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NSW: Heartache for first home buyers



The scrapping of first home buyer’s grants for existing properties and the removal of stamp duty concessions are forcing many young couples to put their lives on hold.  Ms Ghittino, 28, and her husband Darryl Gardiner, 30, have been actively looking for a home to purchase for the last 18 months in the Sutherland Shire, a community they currently call home with six year old son Tyson.


First home buyer frustrations

“We are ready to buy, as we worked hard to save the initial deposit for a house. However, we have been restricted by the lack of stamp duty and the grant assistance, which was available to all first home buyers prior to the change last year,” Kate Ghittino said.

“Since the changes to the first home buyers grant, we have juggled our personal finances and life as a family to come up with an extra $25,000 to pay the stamp duty.

“Despite this we are still only half way there,” Ms Ghittino said.

“If it weren’t for the cuts to first home owners grant for existing dwellings and the abolishment of stamp duty concessions we would have been able to purchase a home by now, but instead we are still in the dire position of juggling private rental, savings and a family.”

Mr Gardiner is frustrated by the lack of control they have in regard to purchasing a property.

“We get so close and the situation changes. Prices have been creeping up, so you think you are almost there and then it is out of reach again.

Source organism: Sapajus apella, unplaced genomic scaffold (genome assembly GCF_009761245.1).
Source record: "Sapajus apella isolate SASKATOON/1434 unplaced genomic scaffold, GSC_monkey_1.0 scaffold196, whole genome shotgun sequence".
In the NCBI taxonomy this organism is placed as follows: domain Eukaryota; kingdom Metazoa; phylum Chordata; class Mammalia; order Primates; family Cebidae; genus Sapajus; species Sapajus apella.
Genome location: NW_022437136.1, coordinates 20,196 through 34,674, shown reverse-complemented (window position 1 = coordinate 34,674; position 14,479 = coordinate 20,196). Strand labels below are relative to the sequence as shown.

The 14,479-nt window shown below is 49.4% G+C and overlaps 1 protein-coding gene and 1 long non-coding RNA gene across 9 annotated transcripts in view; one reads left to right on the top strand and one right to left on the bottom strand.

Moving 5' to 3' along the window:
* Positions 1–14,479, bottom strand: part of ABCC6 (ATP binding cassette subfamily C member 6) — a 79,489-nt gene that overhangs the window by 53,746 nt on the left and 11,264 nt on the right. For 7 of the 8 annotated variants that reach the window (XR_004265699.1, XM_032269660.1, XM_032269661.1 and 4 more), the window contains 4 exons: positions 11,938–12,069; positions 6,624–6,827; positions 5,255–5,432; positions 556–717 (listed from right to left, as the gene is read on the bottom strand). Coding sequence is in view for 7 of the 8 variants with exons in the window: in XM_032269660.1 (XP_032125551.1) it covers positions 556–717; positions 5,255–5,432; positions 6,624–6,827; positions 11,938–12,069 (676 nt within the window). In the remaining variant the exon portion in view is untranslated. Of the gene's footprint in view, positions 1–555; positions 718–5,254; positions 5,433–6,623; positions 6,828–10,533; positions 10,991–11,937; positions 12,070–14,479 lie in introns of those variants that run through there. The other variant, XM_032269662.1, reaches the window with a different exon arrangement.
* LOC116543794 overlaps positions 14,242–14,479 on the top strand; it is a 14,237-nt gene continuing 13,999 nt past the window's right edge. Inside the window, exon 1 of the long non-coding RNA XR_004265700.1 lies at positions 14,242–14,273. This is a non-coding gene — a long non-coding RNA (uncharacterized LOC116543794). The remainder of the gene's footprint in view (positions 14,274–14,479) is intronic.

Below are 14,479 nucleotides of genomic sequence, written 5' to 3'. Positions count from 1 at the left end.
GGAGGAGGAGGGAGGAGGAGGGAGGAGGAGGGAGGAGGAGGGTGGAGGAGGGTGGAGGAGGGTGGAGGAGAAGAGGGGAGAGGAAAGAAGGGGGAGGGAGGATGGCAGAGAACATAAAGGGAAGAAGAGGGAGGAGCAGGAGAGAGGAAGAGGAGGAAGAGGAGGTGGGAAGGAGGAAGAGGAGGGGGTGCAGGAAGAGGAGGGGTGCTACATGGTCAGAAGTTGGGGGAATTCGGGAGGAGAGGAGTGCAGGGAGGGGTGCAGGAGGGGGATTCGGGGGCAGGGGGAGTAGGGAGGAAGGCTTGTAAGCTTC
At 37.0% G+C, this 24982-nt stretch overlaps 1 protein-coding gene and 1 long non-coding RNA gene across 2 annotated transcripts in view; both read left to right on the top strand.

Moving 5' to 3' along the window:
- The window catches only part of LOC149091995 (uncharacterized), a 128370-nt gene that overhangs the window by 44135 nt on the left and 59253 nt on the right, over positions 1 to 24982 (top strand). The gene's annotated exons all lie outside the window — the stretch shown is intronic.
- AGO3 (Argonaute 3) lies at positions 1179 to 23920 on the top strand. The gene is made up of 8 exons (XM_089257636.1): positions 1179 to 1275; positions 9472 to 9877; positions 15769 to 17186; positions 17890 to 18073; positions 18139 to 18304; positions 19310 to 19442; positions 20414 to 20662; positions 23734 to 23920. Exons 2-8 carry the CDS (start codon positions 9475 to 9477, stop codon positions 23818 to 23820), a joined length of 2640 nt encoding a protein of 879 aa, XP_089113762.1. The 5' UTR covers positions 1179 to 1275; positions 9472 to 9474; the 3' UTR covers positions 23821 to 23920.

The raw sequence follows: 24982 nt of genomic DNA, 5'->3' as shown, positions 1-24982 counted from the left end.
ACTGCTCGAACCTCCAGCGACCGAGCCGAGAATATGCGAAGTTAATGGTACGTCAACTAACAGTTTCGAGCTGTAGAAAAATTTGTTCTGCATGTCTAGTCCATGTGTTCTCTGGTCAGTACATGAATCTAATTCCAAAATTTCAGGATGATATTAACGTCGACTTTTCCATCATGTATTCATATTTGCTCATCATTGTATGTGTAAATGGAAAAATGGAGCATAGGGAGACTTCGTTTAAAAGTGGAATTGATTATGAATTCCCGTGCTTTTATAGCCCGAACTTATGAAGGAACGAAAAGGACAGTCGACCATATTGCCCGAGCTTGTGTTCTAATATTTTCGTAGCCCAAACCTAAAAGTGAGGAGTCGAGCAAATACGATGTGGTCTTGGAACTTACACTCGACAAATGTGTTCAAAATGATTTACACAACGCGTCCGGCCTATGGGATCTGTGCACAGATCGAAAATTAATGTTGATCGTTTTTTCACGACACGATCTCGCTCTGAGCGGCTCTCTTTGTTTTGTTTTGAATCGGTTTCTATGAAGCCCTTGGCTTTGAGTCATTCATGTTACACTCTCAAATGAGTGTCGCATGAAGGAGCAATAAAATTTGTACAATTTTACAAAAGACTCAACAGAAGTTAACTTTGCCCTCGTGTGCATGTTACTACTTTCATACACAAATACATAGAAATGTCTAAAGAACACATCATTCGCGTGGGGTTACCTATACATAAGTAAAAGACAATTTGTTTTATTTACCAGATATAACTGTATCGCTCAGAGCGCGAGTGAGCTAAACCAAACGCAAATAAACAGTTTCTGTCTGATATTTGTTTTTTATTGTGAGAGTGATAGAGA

“Kate and I are not setting the bar high, we are looking for a modest three-bedroom home so we can extend our family and do some renovations,” Mr Gardiner said.

“We started with a budget of $550,000 but due to price rises over the last 12 to 18 months we have had to increase it to between $580,000 and $600,000. Despite this increase it is very difficult to find something suitable.

Caringbah, where we are renting, is out of our price range, so we are looking for something in Jannali or Kareela which is within a 10 minute radius of where we are now.”

 

More support needed

REINSW President Christian Payne said Kate and Darryl were just one example of a large number of young people who are putting their lives on hold because of changes to the first home buyers grant.

“If a professional couple like Kate and Darryl, who both work for a government health care agency, are unable to bridge the gap in order to purchase a property, it clearly demonstrates that there is a fundamental problem.

“It is time for this nonsense to stop. Kate and Darryl should be given the support they need to purchase a property. They don’t have unreasonable expectations and they would have purchased a property some time ago if not for sudden changes made the first home buyers grant by the NSW government last year. They need incentives to help them purchase a property and they should not have to pay stamp duty,” Mr Payne said.